Joan Sacarob remembers her first day of school in Brandywine, in southern Prince George’s County.
“My first day of school, I was called a dirty Jew.”
The 6-year-old went home in tears. “Don’t you cry,” she remembers her mother saying. “You go back to school tomorrow and you tell them that they’re absolutely right. You are a Jew, and you’re cleaner than them, and you’re smarter than them.”
Sacarob, now 81, has devoted her life to Jewish community, playing integral roles in Northern Virginia’s Jewish institutions for the past 60 years. She isn’t out of causes yet.
“I want to live to see [Northern Virginia] get a Hebrew Home,” Sacarob says, referring to a Jewish retirement facility. She and her husband, Donald, briefly considered moving from Northern Virginia to Maryland to live in a Jewish retirement community, but found the excessive driving made being active in Northern Virginia unfeasible.
They eventually settled on a retirement facility in Springfield, but it doesn’t have a kosher kitchen like one run by the Jewish community would.
Jeff Dannick, executive director of the Jewish Community Center of Northern Virginia, characterizes Sacarob as “a force.”
For several years, he and Sacarob, a founding member of the center, have discussed the idea of a place for Jewish seniors to live out their final years, one that caters to Jews. He called it a sign of a “mature, thriving Jewish community,” he says.
“I’m still optimistic that long before Joan and Don are no longer with us, we’ll find a way” to build it in Northern Virginia, he says.
Sacarob speaks about the center with profound admiration and credits it as being a magnet that pulls Northern Virginia’s Jewish community together. But her history with Jewish institutions extends beyond the JCC.
When Rabbi Sholom Deitsch came to Fairfax in 1991 to become director of Chabad Lubavitch of Northern Virginia, most community members he spoke to recommended he reach out to the Sacarobs.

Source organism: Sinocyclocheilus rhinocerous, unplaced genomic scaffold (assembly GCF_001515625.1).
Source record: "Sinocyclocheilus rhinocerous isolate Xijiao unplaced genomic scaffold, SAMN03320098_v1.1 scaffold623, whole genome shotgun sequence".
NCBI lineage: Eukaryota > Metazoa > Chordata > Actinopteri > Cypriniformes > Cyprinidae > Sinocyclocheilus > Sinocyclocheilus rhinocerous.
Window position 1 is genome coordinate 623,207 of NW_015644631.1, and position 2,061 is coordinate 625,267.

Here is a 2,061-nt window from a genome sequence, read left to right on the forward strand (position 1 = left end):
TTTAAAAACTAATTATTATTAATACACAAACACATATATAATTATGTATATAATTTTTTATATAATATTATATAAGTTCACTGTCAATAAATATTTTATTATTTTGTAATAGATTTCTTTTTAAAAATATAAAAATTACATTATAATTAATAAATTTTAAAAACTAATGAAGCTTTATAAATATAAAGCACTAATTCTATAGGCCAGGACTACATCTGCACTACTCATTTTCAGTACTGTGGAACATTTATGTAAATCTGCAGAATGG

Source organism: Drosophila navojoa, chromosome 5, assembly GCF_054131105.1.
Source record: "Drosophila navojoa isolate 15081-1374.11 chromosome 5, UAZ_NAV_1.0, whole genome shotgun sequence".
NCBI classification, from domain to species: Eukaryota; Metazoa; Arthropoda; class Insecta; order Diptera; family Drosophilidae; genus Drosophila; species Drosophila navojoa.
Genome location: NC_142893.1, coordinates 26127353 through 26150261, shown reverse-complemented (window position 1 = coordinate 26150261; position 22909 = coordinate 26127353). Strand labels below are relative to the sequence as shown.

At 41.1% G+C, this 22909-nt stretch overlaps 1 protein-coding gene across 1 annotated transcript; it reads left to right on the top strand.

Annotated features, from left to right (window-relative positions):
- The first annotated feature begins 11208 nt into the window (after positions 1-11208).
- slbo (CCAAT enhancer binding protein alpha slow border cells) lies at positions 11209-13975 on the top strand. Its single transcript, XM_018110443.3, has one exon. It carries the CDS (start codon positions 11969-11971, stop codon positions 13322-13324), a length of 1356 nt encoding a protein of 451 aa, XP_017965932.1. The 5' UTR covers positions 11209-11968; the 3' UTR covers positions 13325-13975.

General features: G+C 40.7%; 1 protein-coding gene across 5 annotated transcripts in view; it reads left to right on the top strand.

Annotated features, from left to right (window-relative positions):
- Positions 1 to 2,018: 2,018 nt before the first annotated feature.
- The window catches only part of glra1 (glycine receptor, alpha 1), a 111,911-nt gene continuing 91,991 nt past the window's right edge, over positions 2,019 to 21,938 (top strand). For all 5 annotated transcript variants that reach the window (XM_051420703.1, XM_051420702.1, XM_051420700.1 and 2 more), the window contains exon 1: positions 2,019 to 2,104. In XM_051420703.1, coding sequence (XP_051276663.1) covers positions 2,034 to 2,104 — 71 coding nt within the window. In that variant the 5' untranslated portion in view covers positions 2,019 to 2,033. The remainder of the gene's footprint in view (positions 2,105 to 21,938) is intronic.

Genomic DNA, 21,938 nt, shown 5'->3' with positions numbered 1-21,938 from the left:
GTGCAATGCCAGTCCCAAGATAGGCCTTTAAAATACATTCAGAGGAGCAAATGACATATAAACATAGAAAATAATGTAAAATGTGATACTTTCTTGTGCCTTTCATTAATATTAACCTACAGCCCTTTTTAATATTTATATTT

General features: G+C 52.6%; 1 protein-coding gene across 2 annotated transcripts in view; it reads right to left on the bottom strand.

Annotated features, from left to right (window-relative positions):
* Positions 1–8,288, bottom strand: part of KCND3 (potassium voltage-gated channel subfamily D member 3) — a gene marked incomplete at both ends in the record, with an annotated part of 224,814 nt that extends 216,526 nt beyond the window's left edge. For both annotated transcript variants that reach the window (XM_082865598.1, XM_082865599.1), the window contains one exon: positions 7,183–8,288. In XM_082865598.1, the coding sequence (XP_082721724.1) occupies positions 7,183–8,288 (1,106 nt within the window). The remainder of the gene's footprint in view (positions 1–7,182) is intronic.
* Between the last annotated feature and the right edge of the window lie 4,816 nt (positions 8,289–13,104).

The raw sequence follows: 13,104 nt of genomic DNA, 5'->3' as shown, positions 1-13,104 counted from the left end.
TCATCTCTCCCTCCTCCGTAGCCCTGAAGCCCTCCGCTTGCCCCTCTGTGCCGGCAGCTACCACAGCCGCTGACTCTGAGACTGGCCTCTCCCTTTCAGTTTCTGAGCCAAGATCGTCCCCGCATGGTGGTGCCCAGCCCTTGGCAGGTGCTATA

The Sacarobs are “one of those [couples] that if you want to do something, they’re ready to step up and be supportive,” Deitsch says. Their four decades invested in the community is a “demonstration of where their heart and soul are.”
Joan Sacarob eagerly stepped up in 2004 when the Jewish Community Relations Council of Greater Washington hired Debbie Linick to be its director of Virginia government relations. Linick says Sacarob was ready to make introductions and provide advice.
“She has a keen understanding of government advocacy, but government advocacy with a heart,” Linick says. Sacarob understands “that a relationship with elected officials is not just a one-time event. She would visit them or invite them to her house. That’s the kind of person she is.”
Sacarob served as a JCRC board member and was on its executive committee for 20 years. The JCRC honored the Sacarobs with a distinguished service award in 2006.
“She is one of those rare volunteer leaders who calls and asks what needs to be done, and doesn’t wait to be approached,” says Ron Halber, JCRC executive director.
In 2006, Virginia’s House of Delegates recognized the Sacarobs with a resolution commending their leadership in the community.
Joan Sacarob was also one of the first people Rabbi David Kalender met in Northern Virginia when he arrived 19 years ago at Congregation Olam Tikvah in Fairfax. The Sacarobs are members there, and Kalender said Joan Sacarob’s presence can be felt every Shabbat morning.
She is “not just there for [her] own sake, but [she also makes] a point of talking about how somebody else has grown Jewishly,” he says.
At every event where Kalender spots Sacarob — which is most — she “doesn’t just show up. She shows up with a smile.”